to generate the tiles and put the result back together after separate
convolution, are found in pixtiling.c. If there is a single tile, the
tiled convolution defaults to the original
`pixBlockconv()`. Otherwise, it is verified that the result of block
tiling is identical to that given by the generic function
`pixConvolve()`, for any tiling and kernel size. (Well, almost any:
the constraint on the convolution size is that the convolution width
must not exceed the tile width, and similiarly for the heights.)

Breaking the convolution up into tiles is useful in two situations. First, if the grayscale image has more than 16M pixels, the accumulator array, stored as a 32-bit unsigned integer, can overflow. For such images, using tiles with less than 16M pixels is required. In addition, because each tile is computed independently, the convolution can be carried out in parallel, making use of multiple cores to provide a linear speedup.

A median filter is a nonlinear filter that selects, for every position
of the filter, the median value of the source pixels under the filter.
When applied to grayscale images, it is necessary to order the selected
pixels by intensity to find the median. The rank-order filter selects
the pixel of specified *rank* in the set. A median filter is a
rank-order filter where the rank is *0.5* — the 50^{th}
percentile. A morphological dilation is a rank-order filter where the
*Max* is selected, and a morphological erosion is a rank-order filter
where the *Min* is selected. For grayscale images, dilations tend to
lighten the image and erosions tend to darken it, just the opposite of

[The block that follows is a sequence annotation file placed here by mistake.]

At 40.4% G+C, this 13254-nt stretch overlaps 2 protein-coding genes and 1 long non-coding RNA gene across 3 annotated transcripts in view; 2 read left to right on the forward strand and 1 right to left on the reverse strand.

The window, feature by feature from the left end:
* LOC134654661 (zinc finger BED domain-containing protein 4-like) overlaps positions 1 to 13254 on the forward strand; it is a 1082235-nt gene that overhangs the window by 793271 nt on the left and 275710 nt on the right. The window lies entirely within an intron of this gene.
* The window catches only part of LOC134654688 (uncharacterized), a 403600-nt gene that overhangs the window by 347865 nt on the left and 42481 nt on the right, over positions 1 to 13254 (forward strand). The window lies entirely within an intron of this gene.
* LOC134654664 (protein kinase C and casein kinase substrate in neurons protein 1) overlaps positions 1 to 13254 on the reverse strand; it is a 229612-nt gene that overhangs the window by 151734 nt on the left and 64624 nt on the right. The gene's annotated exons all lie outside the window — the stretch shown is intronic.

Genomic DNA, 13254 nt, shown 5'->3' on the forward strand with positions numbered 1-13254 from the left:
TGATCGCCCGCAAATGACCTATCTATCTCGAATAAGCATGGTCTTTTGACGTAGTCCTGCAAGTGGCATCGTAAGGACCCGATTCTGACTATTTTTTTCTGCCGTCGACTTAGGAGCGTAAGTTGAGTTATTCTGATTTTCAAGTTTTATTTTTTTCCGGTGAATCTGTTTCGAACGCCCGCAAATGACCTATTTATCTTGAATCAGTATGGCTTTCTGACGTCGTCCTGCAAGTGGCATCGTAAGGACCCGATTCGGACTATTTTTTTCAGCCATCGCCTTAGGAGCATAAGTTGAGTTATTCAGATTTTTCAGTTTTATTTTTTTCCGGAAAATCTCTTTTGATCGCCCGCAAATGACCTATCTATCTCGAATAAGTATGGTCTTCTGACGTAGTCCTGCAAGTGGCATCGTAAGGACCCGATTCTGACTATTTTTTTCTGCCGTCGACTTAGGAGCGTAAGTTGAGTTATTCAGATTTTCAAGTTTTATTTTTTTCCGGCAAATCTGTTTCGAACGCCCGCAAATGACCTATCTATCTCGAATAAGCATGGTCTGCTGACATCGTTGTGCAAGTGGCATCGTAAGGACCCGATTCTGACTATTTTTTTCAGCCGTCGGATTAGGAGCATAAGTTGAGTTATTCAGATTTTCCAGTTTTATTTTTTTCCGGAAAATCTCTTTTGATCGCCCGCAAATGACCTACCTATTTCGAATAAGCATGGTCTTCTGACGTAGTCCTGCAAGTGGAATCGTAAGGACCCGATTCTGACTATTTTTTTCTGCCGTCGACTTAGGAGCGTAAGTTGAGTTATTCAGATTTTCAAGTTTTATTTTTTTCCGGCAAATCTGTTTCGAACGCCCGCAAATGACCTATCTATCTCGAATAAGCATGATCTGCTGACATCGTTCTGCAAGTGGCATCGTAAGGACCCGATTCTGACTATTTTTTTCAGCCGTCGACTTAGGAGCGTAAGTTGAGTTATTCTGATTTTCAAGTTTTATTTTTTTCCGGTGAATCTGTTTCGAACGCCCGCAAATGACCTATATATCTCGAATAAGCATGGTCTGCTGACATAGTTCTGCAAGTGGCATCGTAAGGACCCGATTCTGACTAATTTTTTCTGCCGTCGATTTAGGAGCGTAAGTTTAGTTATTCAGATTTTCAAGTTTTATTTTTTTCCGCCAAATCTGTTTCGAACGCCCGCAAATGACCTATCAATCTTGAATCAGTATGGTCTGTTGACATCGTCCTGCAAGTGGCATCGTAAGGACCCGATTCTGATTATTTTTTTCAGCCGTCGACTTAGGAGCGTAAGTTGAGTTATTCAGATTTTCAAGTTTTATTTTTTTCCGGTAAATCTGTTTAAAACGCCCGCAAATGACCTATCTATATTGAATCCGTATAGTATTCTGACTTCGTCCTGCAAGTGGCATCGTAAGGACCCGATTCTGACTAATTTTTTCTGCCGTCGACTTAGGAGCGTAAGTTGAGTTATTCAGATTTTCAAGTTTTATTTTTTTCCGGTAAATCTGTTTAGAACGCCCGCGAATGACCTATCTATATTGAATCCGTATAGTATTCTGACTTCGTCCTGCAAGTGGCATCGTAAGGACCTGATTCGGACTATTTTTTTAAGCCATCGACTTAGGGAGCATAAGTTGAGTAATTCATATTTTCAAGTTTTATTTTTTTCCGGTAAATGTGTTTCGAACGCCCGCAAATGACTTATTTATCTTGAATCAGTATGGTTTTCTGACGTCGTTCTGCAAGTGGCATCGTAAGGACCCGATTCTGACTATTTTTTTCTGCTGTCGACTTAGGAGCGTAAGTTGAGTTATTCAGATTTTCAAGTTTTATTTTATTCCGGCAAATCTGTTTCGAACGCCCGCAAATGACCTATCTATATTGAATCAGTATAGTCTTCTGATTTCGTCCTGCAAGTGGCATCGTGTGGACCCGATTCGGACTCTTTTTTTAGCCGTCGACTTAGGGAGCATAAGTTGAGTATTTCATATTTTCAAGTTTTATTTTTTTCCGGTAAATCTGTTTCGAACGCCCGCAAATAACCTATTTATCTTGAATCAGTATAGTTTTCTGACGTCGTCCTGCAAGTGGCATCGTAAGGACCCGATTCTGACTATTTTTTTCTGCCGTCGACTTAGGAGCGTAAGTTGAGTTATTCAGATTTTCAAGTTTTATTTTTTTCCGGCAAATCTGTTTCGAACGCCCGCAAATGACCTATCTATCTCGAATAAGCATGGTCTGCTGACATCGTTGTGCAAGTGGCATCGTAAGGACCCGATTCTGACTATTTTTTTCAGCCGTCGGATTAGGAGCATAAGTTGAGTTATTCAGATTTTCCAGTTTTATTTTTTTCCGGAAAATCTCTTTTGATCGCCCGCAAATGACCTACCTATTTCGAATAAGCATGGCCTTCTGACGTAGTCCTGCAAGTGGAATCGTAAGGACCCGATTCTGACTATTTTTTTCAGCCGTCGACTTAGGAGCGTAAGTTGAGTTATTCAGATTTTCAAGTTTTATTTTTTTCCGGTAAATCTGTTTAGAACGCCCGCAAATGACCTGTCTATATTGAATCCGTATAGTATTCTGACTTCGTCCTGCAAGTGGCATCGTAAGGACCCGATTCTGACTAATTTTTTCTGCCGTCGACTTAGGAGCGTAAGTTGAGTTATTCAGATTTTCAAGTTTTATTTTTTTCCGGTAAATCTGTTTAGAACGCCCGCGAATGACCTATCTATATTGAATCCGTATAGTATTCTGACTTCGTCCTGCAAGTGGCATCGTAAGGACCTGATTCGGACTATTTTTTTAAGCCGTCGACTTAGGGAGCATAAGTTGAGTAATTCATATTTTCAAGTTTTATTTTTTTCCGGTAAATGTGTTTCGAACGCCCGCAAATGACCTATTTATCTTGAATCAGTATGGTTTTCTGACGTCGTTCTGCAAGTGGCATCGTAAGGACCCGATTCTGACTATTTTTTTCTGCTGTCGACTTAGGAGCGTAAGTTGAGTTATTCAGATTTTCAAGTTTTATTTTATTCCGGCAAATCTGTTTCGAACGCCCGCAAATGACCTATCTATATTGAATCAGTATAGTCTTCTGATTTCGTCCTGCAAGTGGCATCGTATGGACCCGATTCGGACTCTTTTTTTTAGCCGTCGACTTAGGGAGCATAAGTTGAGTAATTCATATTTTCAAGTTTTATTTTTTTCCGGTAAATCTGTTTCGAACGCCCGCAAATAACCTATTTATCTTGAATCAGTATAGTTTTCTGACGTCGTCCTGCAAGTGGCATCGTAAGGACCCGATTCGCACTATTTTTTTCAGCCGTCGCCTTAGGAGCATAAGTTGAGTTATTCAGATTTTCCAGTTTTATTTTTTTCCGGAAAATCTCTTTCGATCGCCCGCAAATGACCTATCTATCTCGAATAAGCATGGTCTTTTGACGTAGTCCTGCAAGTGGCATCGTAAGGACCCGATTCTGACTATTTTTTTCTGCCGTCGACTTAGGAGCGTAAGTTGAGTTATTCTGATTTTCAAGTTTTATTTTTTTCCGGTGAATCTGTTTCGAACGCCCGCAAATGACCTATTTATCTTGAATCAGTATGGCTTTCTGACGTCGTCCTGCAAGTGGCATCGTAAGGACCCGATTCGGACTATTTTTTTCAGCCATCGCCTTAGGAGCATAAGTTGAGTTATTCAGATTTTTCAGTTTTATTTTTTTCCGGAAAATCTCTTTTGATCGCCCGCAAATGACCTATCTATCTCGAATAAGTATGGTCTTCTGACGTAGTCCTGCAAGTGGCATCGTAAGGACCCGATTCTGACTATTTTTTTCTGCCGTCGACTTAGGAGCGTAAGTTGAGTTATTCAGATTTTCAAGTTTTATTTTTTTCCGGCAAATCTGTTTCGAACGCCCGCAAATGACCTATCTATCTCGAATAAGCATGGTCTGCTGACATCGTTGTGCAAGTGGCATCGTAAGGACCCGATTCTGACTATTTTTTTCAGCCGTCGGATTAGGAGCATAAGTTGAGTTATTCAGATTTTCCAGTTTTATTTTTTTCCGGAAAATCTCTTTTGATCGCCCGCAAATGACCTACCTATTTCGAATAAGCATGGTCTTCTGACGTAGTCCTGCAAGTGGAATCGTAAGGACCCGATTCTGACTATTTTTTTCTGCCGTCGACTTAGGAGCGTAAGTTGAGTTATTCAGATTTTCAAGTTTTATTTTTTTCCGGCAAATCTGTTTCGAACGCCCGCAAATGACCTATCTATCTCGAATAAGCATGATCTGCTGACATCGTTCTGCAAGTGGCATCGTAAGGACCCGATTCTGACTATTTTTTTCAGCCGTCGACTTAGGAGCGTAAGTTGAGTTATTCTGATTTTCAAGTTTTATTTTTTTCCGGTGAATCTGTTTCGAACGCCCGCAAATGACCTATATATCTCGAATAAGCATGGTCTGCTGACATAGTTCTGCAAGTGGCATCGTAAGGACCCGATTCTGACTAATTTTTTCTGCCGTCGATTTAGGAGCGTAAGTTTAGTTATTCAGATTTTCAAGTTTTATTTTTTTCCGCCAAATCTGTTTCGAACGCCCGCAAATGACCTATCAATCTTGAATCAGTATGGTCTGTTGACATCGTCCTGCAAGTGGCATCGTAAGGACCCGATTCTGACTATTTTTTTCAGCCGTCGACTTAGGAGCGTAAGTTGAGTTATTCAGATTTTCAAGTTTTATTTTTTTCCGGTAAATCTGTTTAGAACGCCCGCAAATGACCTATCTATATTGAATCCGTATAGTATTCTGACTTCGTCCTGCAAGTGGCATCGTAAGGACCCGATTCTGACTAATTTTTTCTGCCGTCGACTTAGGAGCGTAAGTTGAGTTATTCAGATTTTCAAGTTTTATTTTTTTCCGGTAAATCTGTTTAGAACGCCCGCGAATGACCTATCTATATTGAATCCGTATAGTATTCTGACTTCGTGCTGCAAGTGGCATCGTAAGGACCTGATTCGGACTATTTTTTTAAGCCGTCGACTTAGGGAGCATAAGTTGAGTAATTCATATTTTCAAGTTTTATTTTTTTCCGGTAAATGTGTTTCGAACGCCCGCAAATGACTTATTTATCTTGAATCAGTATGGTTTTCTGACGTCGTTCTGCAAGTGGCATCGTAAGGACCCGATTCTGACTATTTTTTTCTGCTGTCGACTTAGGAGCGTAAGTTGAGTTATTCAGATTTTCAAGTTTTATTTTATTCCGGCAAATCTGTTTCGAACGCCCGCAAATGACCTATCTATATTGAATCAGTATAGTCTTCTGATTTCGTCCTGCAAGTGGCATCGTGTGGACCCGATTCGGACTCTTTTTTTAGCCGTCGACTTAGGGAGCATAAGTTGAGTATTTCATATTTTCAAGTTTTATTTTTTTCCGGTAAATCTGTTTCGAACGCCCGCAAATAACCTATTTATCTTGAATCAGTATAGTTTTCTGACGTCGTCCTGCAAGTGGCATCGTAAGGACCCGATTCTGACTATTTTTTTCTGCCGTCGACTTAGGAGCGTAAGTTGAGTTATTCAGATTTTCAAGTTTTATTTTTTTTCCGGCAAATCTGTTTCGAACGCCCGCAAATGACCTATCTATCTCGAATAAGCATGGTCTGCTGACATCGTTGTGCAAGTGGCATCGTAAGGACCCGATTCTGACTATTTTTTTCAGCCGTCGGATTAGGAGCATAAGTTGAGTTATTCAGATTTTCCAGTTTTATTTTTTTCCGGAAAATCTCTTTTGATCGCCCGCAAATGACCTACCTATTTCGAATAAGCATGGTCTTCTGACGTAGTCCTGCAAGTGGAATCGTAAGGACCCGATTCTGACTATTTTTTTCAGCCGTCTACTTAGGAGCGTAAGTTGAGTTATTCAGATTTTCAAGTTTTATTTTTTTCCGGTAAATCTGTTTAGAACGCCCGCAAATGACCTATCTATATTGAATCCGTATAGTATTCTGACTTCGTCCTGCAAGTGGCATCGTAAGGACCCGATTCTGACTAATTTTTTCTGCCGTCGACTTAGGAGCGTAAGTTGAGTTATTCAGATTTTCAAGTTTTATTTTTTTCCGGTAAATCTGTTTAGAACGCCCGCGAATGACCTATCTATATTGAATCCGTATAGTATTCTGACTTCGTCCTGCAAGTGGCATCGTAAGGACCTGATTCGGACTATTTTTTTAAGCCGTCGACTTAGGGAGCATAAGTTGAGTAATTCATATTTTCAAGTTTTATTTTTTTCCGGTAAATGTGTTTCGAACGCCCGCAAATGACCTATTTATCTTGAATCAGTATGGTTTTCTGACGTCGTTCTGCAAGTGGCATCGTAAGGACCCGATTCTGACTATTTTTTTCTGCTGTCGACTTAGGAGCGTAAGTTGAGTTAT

operations on binary images. (The difference results from the opposing
conventions of light and dark pixels in binary and grayscale images.)

When applied to binary images, the rank-order filter takes a sum of
pixel values followed by a threshold. It is asking if the number of ON
pixels under the filter exceeds a given fraction of the total pixels
under the filter. A median filter is a special case that gives an ON
pixel if at least half of the pixels are ON. Median pixels are very
useful for eliminating some types of noise. The rank-order filter is
much less expensive on binary images because it is not necessary to
order the pixels by value – you just take a sum and apply a
threshold. The rank threshold *r* is the fraction, between *0.0* and
*1.0*, of the pixels that are required to be ON.

Grayscale convolution with a flat filter also takes a sum, and we have
seen that the accumulator allows you to take a sum over any rectangle
of pixels very quickly. So the same accumulator can be used *to apply
a rank-order filter to binary images*! For a rectangular filter of
width *w* and height *h*, and using a rank *r*, the sum of ON pixels
is thresholded by *rwh*.

We provide a bit more than this. The function `pixBlocksum()` takes a
1 bpp image and generates an 8 bpp image, using a rectangular
convolution filter. It sums the ON pixels under the rectangular filter
at each location, and normalizes to between 0 (all pixels OFF) and 255
(all pixels ON), taking into account the number of pixels under the
filter at each location.

The rank-order filter uses this function. It first calls
`pixBlocksum()` to compute the intermediate block sum image, and
then thresholds it to generate the binary rank-order dest image.

For the high-level interface, we provide a function that generates the
accumulator image, and both the convolution and rank-order functions
can (re)use the accumulator. If you are just running the convolution
or rank-order filter once, you can have the accumulator generated,
used and destroyed by using `NULL` as input for the accumulator.